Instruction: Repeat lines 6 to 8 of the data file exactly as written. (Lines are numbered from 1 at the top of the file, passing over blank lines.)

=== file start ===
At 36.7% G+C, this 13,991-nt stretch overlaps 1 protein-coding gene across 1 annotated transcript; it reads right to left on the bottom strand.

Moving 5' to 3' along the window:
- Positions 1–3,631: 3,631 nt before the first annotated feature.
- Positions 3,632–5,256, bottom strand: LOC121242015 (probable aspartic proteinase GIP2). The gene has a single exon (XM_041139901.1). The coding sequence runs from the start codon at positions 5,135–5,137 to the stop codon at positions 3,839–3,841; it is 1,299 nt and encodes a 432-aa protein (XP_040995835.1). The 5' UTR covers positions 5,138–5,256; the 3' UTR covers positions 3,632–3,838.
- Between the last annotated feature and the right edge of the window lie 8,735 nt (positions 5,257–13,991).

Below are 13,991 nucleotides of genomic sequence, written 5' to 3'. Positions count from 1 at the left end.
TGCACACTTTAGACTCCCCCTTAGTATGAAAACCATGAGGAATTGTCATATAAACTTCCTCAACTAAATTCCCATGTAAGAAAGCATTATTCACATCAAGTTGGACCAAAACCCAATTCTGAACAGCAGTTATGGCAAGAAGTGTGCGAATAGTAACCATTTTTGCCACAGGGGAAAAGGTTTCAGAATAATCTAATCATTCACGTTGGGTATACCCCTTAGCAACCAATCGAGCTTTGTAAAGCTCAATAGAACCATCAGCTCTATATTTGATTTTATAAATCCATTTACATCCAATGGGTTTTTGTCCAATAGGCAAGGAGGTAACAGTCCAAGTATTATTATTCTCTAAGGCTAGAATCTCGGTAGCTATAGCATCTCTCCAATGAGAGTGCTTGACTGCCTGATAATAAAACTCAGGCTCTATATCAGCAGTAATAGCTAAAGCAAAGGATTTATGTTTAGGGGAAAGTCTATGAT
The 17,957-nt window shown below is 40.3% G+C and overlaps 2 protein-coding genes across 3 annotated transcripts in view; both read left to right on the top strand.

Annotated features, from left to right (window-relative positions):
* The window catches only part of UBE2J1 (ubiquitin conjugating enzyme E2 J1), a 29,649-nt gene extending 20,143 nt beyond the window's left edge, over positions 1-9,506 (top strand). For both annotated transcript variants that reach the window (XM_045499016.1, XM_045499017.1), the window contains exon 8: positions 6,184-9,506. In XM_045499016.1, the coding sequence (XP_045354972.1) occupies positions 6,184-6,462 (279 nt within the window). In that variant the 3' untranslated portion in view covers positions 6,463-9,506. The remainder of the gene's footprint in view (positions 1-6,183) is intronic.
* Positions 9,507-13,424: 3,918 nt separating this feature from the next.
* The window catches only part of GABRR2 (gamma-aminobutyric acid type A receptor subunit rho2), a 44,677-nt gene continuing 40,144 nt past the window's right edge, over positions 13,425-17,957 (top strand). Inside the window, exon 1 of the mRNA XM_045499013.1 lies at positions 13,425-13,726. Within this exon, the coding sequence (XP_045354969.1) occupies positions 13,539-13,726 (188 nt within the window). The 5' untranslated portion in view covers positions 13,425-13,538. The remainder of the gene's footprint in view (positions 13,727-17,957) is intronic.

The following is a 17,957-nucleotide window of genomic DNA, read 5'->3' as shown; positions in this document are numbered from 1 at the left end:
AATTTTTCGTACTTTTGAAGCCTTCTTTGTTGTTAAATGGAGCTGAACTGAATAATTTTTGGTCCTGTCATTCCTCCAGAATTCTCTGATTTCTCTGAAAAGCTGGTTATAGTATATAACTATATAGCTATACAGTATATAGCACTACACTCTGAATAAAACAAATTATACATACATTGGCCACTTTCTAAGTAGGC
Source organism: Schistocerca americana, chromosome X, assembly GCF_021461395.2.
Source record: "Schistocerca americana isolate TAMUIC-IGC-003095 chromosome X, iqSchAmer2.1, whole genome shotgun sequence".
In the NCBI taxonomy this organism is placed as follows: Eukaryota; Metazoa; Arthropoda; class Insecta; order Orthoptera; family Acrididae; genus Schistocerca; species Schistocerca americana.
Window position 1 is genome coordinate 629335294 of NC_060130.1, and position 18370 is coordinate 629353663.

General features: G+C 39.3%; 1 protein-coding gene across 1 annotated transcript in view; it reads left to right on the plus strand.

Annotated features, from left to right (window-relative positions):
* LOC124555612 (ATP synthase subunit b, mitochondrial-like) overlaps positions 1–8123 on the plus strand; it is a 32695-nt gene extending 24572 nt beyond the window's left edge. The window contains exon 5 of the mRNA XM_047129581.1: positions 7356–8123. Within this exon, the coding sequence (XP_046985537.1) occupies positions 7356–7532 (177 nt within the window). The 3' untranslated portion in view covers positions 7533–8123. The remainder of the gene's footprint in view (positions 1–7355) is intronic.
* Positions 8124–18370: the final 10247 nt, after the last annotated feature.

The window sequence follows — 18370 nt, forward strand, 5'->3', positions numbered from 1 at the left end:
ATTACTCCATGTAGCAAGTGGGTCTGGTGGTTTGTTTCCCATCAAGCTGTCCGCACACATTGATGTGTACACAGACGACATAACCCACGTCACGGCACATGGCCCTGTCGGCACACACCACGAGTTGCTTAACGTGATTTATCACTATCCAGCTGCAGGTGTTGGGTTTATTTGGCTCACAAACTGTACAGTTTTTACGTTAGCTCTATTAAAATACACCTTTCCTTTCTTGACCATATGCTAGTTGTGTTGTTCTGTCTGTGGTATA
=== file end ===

Below are 13,991 nucleotides of genomic sequence, written 5' to 3'. Positions count from 1 at the left end.
TGCACACTTTAGACTCCCCCTTAGTATGAAAACCATGAGGAATTGTCATATAAACTTCCTCAACTAAATTCCCATGTAAGAAAGCATTATTCACATCAAGTTGGACCAAAACCCAATTCTGAACAGCAGTTATGGCAAGAAGTGTGCGAATAGTAACCATTTTTGCCACAGGGGAAAAGGTTTCAGAATAATCTAATCATTCACGTTGGGTATACCCCTTAGCAACCAATCGAGCTTTGTAAAGCTCAATAGAACCATCAGCTCTATATTTGATTTTATAAATCCATTTACATCCAATGGGTTTTTGTCCAATAGGCAAGGAGGTAACAGTCCAAGTATTATTATTCTCTAAGGCTAGAATCTCGGTAGCTATAGCATCTCTCCAATGAGAGTGCTTGACTGCCTGATAATAAAACTCAGGCTCTATATCAGCAGTAATAGCTAAAGCAAAGGATTTATGTTTAGGGGAAAGTCTATGAT
The 17,957-nt window shown below is 40.3% G+C and overlaps 2 protein-coding genes across 3 annotated transcripts in view; both read left to right on the top strand.